Hitting the Balance Between Optimization and Personalization


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In an ideal world, you can fully leverage the power of personalization to provide 10 million separate offers to your 10 million customers. Wouldn’t your shoppers love that?

In the real world, you have negotiated very specific offers with your suppliers. If all you do is personalization, you may deliver those special offers to people who already buy those products without the special discount – reducing ROI. Optimization makes sure you reach the customers who will act on the specials, increasing the size of their shopping cart, share of wallet, and overall margin without cannibalizing your other suppliers or simply replacing a regular full-priced purchase with the special offer.

To get to the right customers, you need to consider their regular transactions, the size and timing of the offer, and even the physical location of the branch with regard to their regular shopping habits. You also need to take into account how your temporary price reductions fit into the mix.

Your inventory manager, has negotiated only one offer with the yogurt company. Who gets the discount? Personalization would give everyone who has ever bought yogurt a coupon for yogurt. An optimized system will make sure only the shoppers who would react to the yogurt coupon will receive it.

Customer A buys chocolate yogurt every few months as a treat. Customer B eats yogurt every day, so she buys them in large quantities every time she goes to the supermarket. Customer C buys yogurt only when she buys granola, which happens once every six weeks. Pure personalization would give all three of these customers the yogurt offer.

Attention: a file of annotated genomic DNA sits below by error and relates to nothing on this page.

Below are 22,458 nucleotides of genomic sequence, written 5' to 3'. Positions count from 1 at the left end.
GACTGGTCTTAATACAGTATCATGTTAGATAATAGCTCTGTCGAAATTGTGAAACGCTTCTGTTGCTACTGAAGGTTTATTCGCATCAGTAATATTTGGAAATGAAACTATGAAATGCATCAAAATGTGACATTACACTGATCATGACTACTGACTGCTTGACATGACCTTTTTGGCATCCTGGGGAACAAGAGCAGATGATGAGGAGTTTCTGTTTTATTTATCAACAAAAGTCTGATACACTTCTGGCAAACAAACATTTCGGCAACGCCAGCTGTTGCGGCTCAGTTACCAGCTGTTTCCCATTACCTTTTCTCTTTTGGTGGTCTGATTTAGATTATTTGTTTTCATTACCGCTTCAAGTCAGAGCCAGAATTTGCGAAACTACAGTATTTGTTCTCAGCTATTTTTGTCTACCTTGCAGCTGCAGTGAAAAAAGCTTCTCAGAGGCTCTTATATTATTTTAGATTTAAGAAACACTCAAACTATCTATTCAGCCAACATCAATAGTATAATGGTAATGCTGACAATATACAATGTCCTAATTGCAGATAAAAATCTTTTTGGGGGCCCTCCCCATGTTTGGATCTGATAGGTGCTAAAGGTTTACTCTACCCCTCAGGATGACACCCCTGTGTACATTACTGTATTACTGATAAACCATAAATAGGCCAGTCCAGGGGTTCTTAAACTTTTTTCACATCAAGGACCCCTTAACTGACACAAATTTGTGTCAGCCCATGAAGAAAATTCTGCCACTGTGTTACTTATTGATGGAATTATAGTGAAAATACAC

According to your CRM system, Customer C bought granola last week, so she won’t get the yogurt coupon. Customer B won’t get it because it would cannibalize her basket. With an optimized system, only customer A gets the yogurt coupon. She doesn’t buy it regularly, but we already know that she does purchase it.

The optimized system has automatically grown Customer A’s basket.

Every time you negotiate specials with your CPGs, every time you rearrange shelf space, every time you change suppliers, you need to make sure you are optimizing, not just personalizing.

“Theoretically,” your personalization software tells you that one customer will buy if she gets 10% off and another will only buy if he gets 20% off; this is based purely on the individual’s previous purchase behavior and can translate into millions of offers across your entire potential inventory. Optimization means combining the theoretical personalization possibilities with the reality of the specials available.

The goal is to find a balance between optimization and personalization, which is an ongoing process – while you need to keep your customers happy, you also need to ensure that your highly active, co-marketing suppliers get their products in shopping carts, and your customers keep coming back to buy more.

Chen Katz
Chen Katz is VP Sales at Sagarmatha, a market leader in providing mass market retailers with the solution they need to offer true one-to-one marketing to individual customers. www.sag121.com.


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